This article is largely a reaction to civil recourse tort theory and an attempt to recapture a tort theory that is more thoroughly private. The competing civil recourse and corrective justice conceptions of tort law as private are near the heart of this article, hence its title. While corrective justice and civil recourse theories both see tort law as essentially private, civil recourse theorists argue that tort is private, at least in part, because it is victim-initiated. An important thesis of this article is that tort is victim-initiated because it is private, not vice-versa. The Aristotelian conception of corrective justice suggests that corrective justice, unlike distributive justice, is an essentially private affair, and, indeed, perhaps the very private nature of tort law provides the simplest answer to civil recourse theory – tort law is essentially private and is structured to encourage the private resolution of any disequilibrium created by the tortfeasor’s conduct. When a putative tortfeasor chooses to avoid injurious conduct (the heart of instrumentalist tort theory), this is a private decision. When a tortfeasor voluntarily repairs harm that he caused, this is an essentially private resolution of the problem. But when a victim acts against the tortfeasor through the courts, the state necessarily gets involved. In this way, civil recourse theory is less private than corrective justice theory. This article proceeds as follows. First, it surveys the three most popular contemporary tort theories, corrective justice, instrumentalism, and civil recourse theory, along with the theory proposed here, civil reconciliation theory. Second, the nature of each tort theory is illuminated by associating each theory with a different stage of a putative tortious interaction. Finally, a partial taxonomy of civil reconciliation tort theory terminology is presented, followed by a brief conclusion.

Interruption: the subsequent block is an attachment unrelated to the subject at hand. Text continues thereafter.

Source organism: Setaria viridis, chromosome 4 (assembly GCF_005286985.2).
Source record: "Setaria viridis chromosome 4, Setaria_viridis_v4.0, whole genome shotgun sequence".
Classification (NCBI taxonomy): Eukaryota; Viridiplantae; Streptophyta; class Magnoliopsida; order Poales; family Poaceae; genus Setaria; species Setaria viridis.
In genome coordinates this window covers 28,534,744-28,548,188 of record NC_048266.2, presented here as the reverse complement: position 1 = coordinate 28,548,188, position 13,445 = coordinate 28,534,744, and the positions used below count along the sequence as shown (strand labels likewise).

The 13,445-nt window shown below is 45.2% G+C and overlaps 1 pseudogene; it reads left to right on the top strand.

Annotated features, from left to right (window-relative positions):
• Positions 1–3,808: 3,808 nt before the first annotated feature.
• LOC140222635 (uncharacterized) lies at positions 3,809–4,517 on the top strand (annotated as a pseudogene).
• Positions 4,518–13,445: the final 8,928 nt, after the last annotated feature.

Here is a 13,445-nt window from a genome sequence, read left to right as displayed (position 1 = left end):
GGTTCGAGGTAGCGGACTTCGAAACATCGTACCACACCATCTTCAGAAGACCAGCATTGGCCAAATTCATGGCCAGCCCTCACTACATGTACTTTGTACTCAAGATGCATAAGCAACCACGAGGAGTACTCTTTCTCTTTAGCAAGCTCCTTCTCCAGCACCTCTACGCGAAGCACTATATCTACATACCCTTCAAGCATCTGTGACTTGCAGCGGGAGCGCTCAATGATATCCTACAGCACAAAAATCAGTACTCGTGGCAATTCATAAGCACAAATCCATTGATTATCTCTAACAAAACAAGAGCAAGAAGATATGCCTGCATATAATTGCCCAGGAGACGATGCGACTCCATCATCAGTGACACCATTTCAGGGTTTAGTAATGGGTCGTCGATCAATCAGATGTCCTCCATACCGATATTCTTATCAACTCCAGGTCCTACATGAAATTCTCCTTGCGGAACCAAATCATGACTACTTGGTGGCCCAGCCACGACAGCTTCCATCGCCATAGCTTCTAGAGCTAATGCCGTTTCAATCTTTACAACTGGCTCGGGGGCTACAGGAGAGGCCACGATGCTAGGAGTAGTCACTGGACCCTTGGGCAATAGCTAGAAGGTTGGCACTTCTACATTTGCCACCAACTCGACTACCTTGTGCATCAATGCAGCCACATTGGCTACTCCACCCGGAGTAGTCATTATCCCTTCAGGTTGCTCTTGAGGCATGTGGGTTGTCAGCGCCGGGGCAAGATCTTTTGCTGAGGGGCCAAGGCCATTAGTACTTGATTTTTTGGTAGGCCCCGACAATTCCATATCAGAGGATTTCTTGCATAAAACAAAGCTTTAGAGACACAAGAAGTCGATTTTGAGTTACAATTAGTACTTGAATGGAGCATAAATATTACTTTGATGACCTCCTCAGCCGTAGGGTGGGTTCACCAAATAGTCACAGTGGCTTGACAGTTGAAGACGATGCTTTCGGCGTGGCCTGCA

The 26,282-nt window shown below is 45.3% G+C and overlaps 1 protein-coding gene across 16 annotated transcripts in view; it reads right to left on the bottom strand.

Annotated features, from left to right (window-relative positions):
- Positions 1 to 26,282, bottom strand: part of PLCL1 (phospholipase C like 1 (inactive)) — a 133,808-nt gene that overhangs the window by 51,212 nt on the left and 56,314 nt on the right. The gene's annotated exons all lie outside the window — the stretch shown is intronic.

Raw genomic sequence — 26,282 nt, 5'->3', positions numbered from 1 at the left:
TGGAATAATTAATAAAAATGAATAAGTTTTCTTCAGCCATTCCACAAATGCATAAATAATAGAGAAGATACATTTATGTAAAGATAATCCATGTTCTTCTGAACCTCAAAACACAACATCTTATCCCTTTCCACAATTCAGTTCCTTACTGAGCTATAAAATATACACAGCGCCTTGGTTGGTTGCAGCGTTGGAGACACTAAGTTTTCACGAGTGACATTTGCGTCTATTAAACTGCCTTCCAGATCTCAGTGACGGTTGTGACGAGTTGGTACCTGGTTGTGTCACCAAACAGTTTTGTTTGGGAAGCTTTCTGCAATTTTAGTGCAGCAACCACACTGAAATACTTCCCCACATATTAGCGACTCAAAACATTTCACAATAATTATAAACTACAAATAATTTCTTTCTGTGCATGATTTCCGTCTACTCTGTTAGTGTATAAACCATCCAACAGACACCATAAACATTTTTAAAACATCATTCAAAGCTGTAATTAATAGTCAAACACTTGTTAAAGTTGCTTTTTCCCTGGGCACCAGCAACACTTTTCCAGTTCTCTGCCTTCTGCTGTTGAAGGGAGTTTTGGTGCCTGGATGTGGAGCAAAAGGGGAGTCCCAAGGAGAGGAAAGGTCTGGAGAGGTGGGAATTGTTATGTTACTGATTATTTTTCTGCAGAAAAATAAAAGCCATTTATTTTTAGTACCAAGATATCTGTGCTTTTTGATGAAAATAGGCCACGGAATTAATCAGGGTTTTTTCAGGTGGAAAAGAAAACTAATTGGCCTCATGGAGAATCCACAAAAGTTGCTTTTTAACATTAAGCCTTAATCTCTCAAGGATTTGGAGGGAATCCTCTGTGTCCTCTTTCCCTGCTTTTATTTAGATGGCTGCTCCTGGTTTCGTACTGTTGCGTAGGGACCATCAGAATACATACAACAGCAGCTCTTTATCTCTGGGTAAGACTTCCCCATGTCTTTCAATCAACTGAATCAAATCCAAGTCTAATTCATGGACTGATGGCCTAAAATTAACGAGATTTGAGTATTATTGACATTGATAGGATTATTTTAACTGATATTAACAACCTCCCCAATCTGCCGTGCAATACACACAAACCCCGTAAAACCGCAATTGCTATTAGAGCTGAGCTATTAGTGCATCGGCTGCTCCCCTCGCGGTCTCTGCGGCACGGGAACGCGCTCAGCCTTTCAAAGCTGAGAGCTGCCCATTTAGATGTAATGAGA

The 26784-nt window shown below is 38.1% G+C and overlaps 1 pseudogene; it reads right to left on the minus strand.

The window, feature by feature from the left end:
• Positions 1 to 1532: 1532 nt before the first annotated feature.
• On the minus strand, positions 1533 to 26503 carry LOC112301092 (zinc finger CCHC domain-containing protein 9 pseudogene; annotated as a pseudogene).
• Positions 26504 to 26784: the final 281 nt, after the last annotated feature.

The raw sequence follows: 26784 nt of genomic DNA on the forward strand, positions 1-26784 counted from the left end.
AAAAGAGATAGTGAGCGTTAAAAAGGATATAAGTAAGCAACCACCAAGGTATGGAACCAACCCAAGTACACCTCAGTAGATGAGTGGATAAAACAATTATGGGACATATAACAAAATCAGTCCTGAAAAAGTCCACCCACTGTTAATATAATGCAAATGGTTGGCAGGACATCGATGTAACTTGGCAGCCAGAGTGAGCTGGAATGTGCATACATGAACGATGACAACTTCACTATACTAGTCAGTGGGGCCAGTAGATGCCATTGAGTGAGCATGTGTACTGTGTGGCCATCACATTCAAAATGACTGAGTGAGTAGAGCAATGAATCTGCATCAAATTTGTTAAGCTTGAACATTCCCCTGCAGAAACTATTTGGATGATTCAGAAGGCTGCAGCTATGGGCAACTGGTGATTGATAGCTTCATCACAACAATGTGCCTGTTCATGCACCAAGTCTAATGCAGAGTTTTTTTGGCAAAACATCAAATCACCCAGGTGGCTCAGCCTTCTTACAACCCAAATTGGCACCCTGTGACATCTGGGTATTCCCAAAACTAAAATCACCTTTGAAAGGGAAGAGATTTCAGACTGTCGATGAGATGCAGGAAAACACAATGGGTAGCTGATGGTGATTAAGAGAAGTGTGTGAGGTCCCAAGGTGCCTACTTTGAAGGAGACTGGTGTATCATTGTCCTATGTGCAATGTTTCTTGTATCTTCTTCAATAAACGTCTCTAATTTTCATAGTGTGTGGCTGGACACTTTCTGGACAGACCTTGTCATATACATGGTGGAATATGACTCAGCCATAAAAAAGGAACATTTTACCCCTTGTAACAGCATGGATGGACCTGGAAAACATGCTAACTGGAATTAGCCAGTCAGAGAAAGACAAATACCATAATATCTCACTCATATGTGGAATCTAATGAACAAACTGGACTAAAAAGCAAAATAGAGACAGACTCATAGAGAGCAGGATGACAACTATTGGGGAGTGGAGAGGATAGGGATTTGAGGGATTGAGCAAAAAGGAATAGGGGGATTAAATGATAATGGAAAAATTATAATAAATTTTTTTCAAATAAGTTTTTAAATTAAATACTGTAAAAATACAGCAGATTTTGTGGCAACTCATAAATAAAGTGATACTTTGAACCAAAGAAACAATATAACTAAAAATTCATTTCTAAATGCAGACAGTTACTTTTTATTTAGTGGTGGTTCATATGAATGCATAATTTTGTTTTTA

Hensler, Louis W, Civil Reconciliation Tort Theory: Making Torts Private Again (February 26, 2021).